'Six Thinking Hats' is an important and powerful technique. It is used to look at decisions from a number of important
perspectives. This forces you to move outside your habitual thinking style, and helps you to get a more rounded view of a
Many successful people think from a very rational, positive viewpoint. This is part of the reason that they
are successful. Often, though, they may fail to look at a problem from an emotional, intuitive, creative or negative viewpoint.
This can mean that they underestimate resistance to plans, fail to make creative leaps and do not make essential contingency
Similarly, pessimists may be excessively defensive. Emotional people may fail to look at decisions calmly and
If you look at a problem with the 'Six Thinking Hats' technique, then you will solve it using all approaches.
Your decisions and plans will mix ambition, skill in execution, public sensitivity, creativity and good contingency planning.
How to Use the Tool:
You can use Six Thinking Hats in meetings or on your own. In meetings
it has the benefit of blocking the confrontations that happen when people with different thinking styles discuss the same
Each 'Thinking Hat' is a different style of thinking. These are explained below:
- White Hat:
With this thinking hat you focus on the data available. Look at the information
you have, and see what you can learn from it. Look for gaps in your knowledge, and either try to fill them or take account
This is where you analyze past trends, and try to extrapolate from historical data.
- Red Hat:
'Wearing' the red hat, you look at problems using intuition, gut reaction, and
emotion. Also try to think how other people will react emotionally. Try to understand the responses of people who do not fully
know your reasoning.
- Black Hat:
Using black hat thinking, look at all the bad points of the decision. Look at
it cautiously and defensively. Try to see why it might not work. This is important because it highlights the weak points in
a plan. It allows you to eliminate them, alter them, or prepare contingency plans to counter them.
Black Hat thinking helps to make your plans 'tougher' and more resilient. It can also help you to spot fatal flaws and
risks before you embark on a course of action. Black Hat thinking is one of the real benefits of this technique, as many successful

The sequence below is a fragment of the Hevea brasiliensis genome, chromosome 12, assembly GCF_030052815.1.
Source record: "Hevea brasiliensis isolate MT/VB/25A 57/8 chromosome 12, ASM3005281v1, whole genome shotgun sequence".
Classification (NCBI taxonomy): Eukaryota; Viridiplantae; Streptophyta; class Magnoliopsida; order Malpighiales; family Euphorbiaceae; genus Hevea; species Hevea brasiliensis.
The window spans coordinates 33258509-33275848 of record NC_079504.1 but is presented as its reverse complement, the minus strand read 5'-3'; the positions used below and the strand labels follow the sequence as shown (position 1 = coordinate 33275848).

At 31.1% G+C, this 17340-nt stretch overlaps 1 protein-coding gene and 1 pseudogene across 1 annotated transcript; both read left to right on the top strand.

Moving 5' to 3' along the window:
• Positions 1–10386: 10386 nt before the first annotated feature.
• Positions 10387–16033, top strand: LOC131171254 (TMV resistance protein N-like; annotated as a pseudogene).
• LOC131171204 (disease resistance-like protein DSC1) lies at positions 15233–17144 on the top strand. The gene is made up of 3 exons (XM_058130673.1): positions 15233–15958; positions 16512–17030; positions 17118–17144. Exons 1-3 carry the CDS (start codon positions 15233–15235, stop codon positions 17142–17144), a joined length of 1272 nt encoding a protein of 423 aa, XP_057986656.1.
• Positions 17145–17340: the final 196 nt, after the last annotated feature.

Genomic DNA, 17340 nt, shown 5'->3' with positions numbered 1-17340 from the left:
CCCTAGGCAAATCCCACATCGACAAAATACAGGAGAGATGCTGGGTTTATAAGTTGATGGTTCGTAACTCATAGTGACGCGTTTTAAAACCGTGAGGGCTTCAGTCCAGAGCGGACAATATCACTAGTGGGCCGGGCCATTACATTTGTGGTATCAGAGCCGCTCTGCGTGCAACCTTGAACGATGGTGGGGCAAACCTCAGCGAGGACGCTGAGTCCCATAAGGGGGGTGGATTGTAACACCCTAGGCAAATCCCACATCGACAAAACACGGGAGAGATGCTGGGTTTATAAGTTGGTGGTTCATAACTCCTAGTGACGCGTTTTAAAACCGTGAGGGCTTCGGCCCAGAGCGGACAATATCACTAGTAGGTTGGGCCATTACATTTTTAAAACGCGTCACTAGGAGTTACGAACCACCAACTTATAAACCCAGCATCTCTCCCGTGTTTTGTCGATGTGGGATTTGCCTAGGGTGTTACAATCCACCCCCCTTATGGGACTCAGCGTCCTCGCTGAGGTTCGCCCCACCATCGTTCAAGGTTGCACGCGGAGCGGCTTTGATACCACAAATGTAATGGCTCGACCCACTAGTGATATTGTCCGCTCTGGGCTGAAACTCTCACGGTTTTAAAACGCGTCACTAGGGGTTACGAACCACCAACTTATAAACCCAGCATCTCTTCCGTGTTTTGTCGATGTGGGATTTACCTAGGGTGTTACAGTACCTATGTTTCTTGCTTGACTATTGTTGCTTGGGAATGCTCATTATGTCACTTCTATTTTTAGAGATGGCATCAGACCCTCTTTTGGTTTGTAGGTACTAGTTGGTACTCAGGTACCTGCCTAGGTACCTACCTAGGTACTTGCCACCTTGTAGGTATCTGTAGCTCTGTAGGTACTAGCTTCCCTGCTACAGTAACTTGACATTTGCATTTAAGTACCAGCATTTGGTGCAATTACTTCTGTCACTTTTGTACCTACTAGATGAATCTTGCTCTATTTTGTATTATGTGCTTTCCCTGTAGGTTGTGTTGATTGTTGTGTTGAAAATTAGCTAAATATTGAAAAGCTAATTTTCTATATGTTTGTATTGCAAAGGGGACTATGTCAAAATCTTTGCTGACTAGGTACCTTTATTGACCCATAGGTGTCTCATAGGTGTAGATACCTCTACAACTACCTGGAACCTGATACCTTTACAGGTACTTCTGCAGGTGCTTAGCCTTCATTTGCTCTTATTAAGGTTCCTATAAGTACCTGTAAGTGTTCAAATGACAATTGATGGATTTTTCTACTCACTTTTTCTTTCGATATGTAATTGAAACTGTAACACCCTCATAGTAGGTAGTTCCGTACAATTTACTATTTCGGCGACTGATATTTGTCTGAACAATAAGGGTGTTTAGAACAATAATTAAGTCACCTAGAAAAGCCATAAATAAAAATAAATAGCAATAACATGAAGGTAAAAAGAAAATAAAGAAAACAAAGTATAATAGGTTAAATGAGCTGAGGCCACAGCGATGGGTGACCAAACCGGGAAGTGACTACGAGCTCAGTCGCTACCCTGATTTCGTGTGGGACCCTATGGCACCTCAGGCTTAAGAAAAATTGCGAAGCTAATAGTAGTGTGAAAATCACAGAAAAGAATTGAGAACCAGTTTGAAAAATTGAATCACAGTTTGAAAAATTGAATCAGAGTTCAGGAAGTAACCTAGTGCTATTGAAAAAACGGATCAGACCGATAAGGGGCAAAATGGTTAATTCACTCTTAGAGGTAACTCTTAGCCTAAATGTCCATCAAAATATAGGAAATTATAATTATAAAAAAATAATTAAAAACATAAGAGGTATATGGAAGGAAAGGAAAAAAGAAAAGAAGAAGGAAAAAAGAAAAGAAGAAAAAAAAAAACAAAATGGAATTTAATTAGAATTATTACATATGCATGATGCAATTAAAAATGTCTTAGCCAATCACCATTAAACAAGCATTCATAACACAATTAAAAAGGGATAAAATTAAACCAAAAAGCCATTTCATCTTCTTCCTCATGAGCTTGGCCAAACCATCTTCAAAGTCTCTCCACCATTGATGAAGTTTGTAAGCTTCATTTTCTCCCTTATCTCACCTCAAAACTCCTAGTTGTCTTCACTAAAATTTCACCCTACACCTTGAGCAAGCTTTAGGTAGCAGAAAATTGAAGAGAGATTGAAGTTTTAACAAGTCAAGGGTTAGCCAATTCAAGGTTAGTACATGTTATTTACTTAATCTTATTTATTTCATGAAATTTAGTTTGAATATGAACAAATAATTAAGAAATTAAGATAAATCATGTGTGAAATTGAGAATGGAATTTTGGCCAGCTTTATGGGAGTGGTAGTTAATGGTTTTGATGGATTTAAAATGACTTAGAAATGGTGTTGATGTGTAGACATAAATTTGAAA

people get so used to thinking positively that often they cannot see problems in advance. This leaves them under-prepared
- Green Hat:
The Green Hat stands for creativity. This is where you can develop creative
solutions to a problem. It is a freewheeling way of thinking, in which there is little criticism of ideas. A whole range of
creativity tools can help you here.
- Blue Hat:
The Blue Hat stands for process control. This is the hat worn by people chairing
meetings. When running into difficulties because ideas are running dry, they may direct activity into Green Hat thinking.
When contingency plans are needed, they will ask for Black Hat thinking, etc.
A variant of this technique is to look at problems from the point of view of different professionals (e.g. doctors, architects,
sales directors, etc.) or different customers.
The directors of a property company are looking at whether they should construct a new office building. The economy is
doing well, and the amount of vacant office space is reducing sharply. As part of their decision they decide to use the 6
Thinking Hats technique during a planning meeting.
Looking at the problem with the White Hat, they analyze the data they have. They examine the trend in vacant office space,
which shows a sharp reduction. They anticipate that by the time the office block would be completed, that there will be a
severe shortage of office space. Current government projections show steady economic growth for at least the construction
With Red Hat thinking, some of the directors think the proposed building looks quite ugly. While it would be highly cost-effective,
they worry that people would not like to work in it.
When they think with the Black Hat, they worry that government projections may be wrong. The economy may be about to enter
a 'cyclical downturn', in which case the office building may be empty for a long time. If the building is not attractive,
then companies will choose to work in another better-looking building at the same rent.
With the Yellow Hat, however, if the economy holds up and their projections are correct, the company stands to make a great
deal of money. If they are lucky, maybe they could sell the building before the next downturn, or rent to tenants on long-term
leases that will last through any recession.
With Green Hat thinking they consider whether they should change the design to make the building more pleasant. Perhaps
they could build prestige offices that people would want to rent in any economic climate. Alternatively, maybe they should
invest the money in the short term to buy up property at a low cost when a recession comes.
The Blue Hat has been used by the meeting's Chair to move between the different thinking styles. He or she may have needed
to keep other members of the team from switching styles, or from criticizing other peoples' points.
Six Thinking Hats is a good technique for looking at the effects of a decision from a number of different points of view.
It allows necessary emotion and skepticism to be brought into what would otherwise be purely rational decisions. It opens
up the opportunity for creativity within Decision Making. The technique also helps, for example, persistently pessimistic
people to be positive and creative.
Plans developed using the '6 Thinking Hats' technique will be sounder and more resilient than would otherwise be the case.
It may also help you to avoid public relations mistakes, and spot good reasons not to follow a course of action before you
have committed to it.